The thesis on ‘marriage and celibacy in 1 Corinthians 7’ was an effort to confront the real mind of Paul on the topic which has unending implications up to this time. This effort was based on the historical-exegetical analysis of the letter which got its primary appearance with the audience of Corinth. Its value cannot be limited with the Corinthian context but extends to the spheres of catholic faith. Pauline teaching on celibacy and marriage marked as a precious stone which cannot be passed untouched in determining the way of life of every Christian. The chapter is profound with meaning which paved way for much debates on marriage, divorce, singleness, remarriage etc.
As a conclusion to our study we may propose some points that emerged from our analysis. They are listed as below;
1. Marriage and celibacy are parallel ways of life: Paul presents marriage and celibacy are two different ways of life which are not to be contrasted. Paul is sure on the divine purpose of marriage which expressed in v. 10 which states, ‘To the married I give charge, not I but the Lord…’ The added emphasis on the divine commandment recollects the creation story (Gn 2, 24). Paul presents marriage as the natural or common way of life appropriated by the divine will. It is not something inferior to celibacy but the will of God. He is aware of the fallibility of human desires and advices marriage as the real way of perfection not to be burned in the passions of the body (v. 9). The conjugal rights in marriage are considered obligatory (v. 3) for it is the part and parcel of married life which again attested with the concession for a limited period of time (v. 5). Again marriage is presented as a life-long union that expressed in v. 10, the high command against divorce and in v. 39 says that, ‘A wife is bound to her husband as long as he lives…’ Celibate life is presented as another way of life for those who have the gift from God (v. 7). In the sub-propositio Paul wants to explain singleness as another way of life. Pauline sayings with ‘well’ and ‘better’ is used to present the nature of singleness rather than putting it in a superior position.
2. Marriage is mutual: Pauline view was appreciated much on the mutual responsibility in marriage. Gender inclusive statements expressed by stating wife-husband, man- woman are specially noted for it made a radical change in the traditional patriarchal society. Paul values both gender equally and forbids inferiority of either. Marriage is a life-long union of persons where the authority over body is shifted. Personal authority on body is exchanged in marriage (v. 4). This is a radical shift from considering wives as a personal property of man. In Christian marriage both the partners are real partners and not possession of either of them. Again this equality and authority expressed in the conjugal rights where it is an obligation not a charity.
3. Marriage is indissoluble: Another astounding nature of Christian marriage is its indissolubility. Divorce is not intended by divine will (v. 10) and also by Paul. It is a life-long union between two persons. Though Paul counts marriage among the worldly experiences (vv. 29-31), he consider it as indissoluble (v. 39). Paul proposes a mutual sanctifying life in Christian marriage (v. 14). Paul is an optimist that believing partner could lead the unbelieving partner into faith (vv. 14. 16). Paul is not unaware of the possibility of divorce but he highly recommends not to divorce with the use of imperatives (vv. 12-13).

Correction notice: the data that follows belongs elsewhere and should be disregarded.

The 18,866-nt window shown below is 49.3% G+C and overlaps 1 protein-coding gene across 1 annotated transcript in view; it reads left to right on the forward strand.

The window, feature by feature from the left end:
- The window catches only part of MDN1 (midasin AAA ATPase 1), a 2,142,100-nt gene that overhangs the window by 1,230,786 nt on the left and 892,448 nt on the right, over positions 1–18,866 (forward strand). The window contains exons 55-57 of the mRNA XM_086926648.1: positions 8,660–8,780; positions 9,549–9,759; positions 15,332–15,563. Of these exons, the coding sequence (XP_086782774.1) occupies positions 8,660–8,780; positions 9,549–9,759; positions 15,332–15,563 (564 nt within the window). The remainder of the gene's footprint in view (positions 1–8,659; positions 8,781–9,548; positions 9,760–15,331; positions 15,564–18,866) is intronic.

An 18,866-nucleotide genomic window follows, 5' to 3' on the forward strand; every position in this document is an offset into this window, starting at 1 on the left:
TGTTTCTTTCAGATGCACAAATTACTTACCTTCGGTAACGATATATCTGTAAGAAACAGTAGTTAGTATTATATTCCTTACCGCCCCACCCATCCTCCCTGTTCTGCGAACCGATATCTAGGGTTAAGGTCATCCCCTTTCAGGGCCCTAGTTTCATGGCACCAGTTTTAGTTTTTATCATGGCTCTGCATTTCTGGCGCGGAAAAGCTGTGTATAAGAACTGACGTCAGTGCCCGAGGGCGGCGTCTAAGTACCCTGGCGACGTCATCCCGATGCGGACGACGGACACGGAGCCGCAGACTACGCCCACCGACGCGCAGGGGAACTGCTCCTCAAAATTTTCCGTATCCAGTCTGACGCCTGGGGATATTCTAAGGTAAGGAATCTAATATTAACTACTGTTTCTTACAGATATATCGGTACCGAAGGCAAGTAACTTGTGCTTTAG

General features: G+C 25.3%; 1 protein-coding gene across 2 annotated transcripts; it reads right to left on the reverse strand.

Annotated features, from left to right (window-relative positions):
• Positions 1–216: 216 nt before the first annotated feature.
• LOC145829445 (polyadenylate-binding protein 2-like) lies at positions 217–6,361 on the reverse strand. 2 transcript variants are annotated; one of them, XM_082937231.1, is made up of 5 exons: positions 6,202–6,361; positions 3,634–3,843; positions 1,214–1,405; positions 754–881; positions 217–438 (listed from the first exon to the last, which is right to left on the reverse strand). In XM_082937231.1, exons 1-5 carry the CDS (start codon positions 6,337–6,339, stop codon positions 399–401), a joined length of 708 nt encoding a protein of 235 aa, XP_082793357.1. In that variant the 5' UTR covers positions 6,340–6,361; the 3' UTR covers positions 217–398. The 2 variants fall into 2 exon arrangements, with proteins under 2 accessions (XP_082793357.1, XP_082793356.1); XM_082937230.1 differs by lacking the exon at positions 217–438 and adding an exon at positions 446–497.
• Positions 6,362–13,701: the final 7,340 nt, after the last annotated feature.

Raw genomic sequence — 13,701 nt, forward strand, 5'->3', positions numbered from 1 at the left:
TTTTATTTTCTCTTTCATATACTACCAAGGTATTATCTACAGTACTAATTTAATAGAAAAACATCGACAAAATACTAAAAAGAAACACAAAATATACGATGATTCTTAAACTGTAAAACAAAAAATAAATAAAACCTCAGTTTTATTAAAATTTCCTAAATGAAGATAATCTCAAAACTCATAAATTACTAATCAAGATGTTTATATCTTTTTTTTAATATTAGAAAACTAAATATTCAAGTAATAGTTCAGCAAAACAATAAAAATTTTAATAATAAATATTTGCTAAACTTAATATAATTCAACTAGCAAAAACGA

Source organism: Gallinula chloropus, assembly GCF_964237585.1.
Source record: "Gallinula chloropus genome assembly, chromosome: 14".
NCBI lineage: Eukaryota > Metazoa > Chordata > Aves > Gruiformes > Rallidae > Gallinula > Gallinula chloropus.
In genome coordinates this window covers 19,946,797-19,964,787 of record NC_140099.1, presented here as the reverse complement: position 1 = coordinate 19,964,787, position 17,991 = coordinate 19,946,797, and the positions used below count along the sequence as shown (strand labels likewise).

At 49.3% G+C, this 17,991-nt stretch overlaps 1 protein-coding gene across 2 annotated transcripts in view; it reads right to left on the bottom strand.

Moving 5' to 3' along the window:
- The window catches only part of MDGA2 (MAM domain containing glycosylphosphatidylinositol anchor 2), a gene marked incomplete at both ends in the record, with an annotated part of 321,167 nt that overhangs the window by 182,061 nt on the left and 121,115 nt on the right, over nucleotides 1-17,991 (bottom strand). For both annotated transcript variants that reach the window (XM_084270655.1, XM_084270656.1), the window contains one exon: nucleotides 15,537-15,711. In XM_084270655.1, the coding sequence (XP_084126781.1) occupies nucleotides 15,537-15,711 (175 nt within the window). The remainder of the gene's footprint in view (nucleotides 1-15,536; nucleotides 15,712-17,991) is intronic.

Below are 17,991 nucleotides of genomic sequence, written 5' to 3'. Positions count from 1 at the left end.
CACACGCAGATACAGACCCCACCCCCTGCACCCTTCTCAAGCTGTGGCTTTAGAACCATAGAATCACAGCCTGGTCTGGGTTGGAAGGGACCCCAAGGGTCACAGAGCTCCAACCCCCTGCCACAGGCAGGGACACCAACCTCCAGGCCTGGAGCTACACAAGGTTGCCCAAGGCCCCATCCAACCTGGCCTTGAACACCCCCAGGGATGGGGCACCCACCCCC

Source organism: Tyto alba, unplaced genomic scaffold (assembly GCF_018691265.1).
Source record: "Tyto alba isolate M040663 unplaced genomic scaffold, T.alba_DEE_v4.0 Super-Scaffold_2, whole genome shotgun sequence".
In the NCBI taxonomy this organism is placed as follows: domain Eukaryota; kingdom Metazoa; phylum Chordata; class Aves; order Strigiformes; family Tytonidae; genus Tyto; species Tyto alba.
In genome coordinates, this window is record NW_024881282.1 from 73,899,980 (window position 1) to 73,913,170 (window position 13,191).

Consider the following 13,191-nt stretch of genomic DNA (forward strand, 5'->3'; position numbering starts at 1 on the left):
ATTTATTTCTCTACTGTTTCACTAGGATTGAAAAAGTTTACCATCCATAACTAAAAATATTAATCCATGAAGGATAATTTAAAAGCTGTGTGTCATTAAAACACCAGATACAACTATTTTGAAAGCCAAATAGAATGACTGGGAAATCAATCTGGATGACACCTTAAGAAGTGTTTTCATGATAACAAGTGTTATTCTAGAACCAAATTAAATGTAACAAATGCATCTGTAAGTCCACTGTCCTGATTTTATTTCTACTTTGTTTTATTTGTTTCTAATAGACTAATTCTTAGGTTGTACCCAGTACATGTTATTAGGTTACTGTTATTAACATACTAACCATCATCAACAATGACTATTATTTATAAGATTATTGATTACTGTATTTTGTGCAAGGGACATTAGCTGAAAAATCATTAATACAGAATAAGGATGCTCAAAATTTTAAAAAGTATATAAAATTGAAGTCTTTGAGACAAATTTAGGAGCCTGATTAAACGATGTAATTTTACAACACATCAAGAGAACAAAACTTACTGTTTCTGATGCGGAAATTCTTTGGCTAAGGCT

4. Paul makes a preference for celibacy: it is quite clear from our study that Paul makes a preference for celibacy but it does not devalues marriage. Paul considers celibacy and marriage as a gift (v. 7) but cannot be valued as more prominent. His preferential quotes made with kalon sayings must be considered as one of his rhetorical skills to advice his audience to reach a decision by themselves. Paul proposes a maxim not a simple opinion (v. 25) that may help the believer to examine himself. Pauline arguments for celibacy like brevity of time, anxieties of the world, practical advices to virgins and widows comes from his ardent passion for the gospel of Christ. That is why he says, ‘I wish that all were as I myself am’ but recognizes soon the variant gifts given by God to each one.
5. Principle of calling as the basis of distinguishing the way of life: The underlying principle to choose between marriage and celibacy lies in the Christian vocation. The status of the believer does not matter before God (vv. 17-24). The principle of calling stated in the middle of the discourse where we trace the nature of calling. In v. 17 we read, ‘…let everyone lead the life which the Lord has assigned to him, and in which God has called him’. Now the problem arises how one can distinguishes his way of life. The answer can be concluded from vv. 36-37 where an unmarried is well advised to choose his status.
Thus the thesis on marriage and celibacy in 1 Corinthians 7 was a journey to find out the Pauline view on Christian marriage and singleness. He is quite sure about the appropriateness of both ways of life. He calls his audience to embrace their way of life according to the gifts that they have been given. By stating the obligations of marriage Paul raises the status of marriage upto celibate way where extremists thought singleness as the perfect way of life. Pauline rhetorical maxims and techniques achieve good results by proposing both ways are suited to Christian life but according to the nature or gift of the persons. Thus, in Pauline thinking a particular action might be appropriate for one and not for another. Pauline maxims do not prescribe celibacy or marriage as a moral good to be achieved by all but they tell believers how they ought to choose between them as appropriate to one’s life. This does not mean that one is better than another rather both are ways to achieve the same end.